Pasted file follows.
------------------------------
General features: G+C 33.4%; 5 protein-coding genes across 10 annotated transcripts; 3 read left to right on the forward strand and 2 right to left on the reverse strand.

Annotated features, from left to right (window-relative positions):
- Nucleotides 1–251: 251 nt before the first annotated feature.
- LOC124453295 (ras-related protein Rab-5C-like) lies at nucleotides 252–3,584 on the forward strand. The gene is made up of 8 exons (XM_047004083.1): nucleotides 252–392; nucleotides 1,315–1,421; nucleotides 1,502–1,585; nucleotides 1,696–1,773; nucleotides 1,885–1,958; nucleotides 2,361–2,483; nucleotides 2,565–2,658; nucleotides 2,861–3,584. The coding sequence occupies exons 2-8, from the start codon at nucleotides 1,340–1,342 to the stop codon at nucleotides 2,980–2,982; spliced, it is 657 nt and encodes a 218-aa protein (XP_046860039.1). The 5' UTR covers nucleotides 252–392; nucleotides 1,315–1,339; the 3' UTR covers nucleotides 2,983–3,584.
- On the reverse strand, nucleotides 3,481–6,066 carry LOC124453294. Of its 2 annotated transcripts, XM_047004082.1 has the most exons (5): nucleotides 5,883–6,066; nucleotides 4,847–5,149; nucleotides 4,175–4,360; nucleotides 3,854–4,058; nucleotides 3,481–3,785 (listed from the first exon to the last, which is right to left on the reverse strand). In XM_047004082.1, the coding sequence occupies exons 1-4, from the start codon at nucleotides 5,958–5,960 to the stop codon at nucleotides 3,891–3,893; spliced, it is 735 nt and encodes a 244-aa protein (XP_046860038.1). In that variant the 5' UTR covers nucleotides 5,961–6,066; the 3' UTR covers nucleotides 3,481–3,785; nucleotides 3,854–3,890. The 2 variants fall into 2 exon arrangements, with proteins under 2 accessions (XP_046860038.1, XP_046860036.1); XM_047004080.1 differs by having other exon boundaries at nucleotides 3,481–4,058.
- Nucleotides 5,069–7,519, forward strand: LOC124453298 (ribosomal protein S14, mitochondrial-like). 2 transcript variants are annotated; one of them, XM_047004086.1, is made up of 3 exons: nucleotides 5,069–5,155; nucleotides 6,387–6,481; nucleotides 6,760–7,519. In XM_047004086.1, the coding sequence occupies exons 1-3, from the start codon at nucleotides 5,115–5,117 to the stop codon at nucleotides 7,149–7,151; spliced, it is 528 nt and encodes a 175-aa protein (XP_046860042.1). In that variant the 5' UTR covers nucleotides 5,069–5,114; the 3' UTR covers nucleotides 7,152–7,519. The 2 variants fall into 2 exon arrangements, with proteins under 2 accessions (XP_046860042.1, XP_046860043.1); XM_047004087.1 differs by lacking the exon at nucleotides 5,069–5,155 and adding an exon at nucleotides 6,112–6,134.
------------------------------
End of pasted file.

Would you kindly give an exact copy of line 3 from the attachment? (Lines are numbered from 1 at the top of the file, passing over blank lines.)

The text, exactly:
- Nucleotides 1–251: 251 nt before the first annotated feature.